Dismiss Notice
Join Physics Forums Today!
The friendliest, high quality science and math community on the planet! Everyone who loves science is here!

Homework Help: Stuck on singular value decomposition problem

  1. Aug 17, 2010 #1
    1. The problem statement, all variables and given/known data

    Find a singular value decomposition of A.
    A^T=
    [7 0 5
    1 0 5]

    2. Relevant equations

    A = U[tex]\Sigma[/tex]V^T

    3. The attempt at a solution
    I started by doing A^T*A =
    [ 74 32
    32 26]

    Then i went and found the two eigen values lambda1= 90 and lambda2= 10 and the eigenvectors v1 = [2 1]^T and v2 = [-1 2]^T
    So, I have V and V^T

    From this the singular values are sigma_1 = sqrt(90) and sigma_2 = sqrt(10)
    So, [tex]\Sigma[/tex] in this decomposition would be
    [ sqrt(90) 0
    0 sqrt(10)
    0 0]

    Now to figure out U.
    u_1 = 1/sigma_1 AV1 which is
    = [ 15/sqrt(90) 0 15/sqrt(90)]^T
    and I did the same thing for u_2 to get
    [-5/sqrt(10) 0 5/sqrt(10)]

    Now, this is where I get stuck. I know I need U to be 3x3 for the matrix multiplication to work out. My book says to find an orthogonal vector and use the gramschmidt method to get u_3. Do I need it to be orthogonal to u_1 or u_2? or both? Also I can't figure out the gramschmidt. If someone could please clarify this for me that would really help. I'm so close (if what I already did is correct) but I can't figure it out.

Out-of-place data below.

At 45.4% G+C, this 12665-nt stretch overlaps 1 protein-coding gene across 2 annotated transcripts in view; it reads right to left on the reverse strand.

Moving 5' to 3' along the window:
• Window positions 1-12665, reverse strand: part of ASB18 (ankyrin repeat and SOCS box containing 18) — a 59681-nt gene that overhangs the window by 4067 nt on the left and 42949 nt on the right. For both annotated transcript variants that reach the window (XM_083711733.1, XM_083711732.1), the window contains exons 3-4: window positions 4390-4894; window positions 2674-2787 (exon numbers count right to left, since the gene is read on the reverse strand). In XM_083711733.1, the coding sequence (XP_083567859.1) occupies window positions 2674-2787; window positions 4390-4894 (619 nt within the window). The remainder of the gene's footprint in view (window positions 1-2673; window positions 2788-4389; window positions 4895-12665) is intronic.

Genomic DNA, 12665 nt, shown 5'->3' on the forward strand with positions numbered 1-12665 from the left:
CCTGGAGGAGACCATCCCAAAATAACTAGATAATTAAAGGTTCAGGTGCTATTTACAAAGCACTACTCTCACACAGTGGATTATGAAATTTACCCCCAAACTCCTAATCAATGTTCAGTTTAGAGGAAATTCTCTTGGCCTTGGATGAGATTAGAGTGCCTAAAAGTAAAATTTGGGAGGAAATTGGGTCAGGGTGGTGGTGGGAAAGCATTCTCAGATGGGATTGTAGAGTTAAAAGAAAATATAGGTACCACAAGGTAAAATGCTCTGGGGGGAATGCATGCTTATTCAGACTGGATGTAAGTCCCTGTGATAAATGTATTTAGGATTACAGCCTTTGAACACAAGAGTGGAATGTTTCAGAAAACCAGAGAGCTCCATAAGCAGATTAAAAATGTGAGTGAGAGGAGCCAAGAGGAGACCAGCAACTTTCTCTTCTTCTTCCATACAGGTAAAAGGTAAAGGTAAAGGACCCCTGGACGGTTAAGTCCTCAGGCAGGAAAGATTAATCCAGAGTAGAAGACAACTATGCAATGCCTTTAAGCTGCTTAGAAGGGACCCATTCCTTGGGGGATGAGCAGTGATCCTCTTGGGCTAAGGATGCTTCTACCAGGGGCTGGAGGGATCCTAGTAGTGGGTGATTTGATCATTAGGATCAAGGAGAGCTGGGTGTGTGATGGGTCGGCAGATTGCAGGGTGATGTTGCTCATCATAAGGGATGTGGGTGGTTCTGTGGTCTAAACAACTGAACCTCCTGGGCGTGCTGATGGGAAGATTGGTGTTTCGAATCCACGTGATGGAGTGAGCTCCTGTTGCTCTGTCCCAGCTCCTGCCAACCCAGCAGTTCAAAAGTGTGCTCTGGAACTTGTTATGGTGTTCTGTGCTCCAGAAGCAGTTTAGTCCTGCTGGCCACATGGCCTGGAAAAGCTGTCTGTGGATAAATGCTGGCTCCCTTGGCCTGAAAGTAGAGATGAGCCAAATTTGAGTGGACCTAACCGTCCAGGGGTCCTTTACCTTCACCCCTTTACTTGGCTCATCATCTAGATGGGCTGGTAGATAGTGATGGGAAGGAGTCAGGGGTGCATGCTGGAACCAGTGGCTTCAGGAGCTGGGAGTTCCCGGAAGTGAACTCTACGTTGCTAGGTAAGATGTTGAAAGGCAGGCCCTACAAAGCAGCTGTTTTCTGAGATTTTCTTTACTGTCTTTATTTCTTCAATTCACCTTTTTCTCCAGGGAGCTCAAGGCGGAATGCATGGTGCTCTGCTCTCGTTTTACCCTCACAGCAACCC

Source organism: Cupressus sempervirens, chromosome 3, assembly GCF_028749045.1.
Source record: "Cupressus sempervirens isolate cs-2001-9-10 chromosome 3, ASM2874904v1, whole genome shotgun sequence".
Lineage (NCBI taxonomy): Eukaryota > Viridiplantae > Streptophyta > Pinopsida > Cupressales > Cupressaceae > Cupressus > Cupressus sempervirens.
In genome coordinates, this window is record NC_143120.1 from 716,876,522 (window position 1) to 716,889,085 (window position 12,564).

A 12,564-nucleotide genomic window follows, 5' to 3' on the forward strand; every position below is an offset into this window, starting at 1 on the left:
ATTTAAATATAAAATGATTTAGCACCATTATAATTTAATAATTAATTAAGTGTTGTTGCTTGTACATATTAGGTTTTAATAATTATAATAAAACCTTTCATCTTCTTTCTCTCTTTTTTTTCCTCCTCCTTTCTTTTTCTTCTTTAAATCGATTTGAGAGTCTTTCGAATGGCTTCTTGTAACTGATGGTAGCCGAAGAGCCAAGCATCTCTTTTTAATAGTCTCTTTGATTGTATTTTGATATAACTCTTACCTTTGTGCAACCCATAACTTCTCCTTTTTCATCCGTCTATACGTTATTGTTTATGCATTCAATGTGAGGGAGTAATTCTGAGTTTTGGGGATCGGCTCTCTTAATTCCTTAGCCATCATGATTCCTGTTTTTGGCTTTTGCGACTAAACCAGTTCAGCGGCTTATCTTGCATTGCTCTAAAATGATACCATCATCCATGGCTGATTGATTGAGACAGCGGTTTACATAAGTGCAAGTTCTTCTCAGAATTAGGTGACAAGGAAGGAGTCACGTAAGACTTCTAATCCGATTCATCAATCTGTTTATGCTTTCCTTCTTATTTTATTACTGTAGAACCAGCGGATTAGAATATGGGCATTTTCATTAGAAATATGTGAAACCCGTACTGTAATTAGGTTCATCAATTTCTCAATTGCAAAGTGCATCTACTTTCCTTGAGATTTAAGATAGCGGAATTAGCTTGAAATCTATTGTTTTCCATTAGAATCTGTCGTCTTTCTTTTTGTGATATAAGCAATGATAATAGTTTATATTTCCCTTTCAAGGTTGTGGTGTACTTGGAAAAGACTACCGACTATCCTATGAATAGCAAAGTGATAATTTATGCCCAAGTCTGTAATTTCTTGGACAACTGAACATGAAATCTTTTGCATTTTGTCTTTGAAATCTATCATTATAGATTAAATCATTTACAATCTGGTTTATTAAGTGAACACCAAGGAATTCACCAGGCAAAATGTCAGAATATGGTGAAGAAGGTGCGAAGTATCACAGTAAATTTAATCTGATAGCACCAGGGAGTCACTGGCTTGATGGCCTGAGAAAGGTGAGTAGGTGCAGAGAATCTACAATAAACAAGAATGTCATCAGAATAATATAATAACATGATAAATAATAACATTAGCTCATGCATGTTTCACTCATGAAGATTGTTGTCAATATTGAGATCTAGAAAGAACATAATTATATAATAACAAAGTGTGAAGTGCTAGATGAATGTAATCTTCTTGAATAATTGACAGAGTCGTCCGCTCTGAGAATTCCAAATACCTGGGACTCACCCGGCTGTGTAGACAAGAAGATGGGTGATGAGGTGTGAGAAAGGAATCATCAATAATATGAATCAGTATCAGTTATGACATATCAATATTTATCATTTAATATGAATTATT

2. jcsd
  3. Aug 18, 2010 #2

    lanedance

    User Avatar
    Homework Helper

    Last edited by a moderator: Apr 25, 2017
  4. Aug 18, 2010 #3
    thank you, i'll try that
     
Share this great discussion with others via Reddit, Google+, Twitter, or Facebook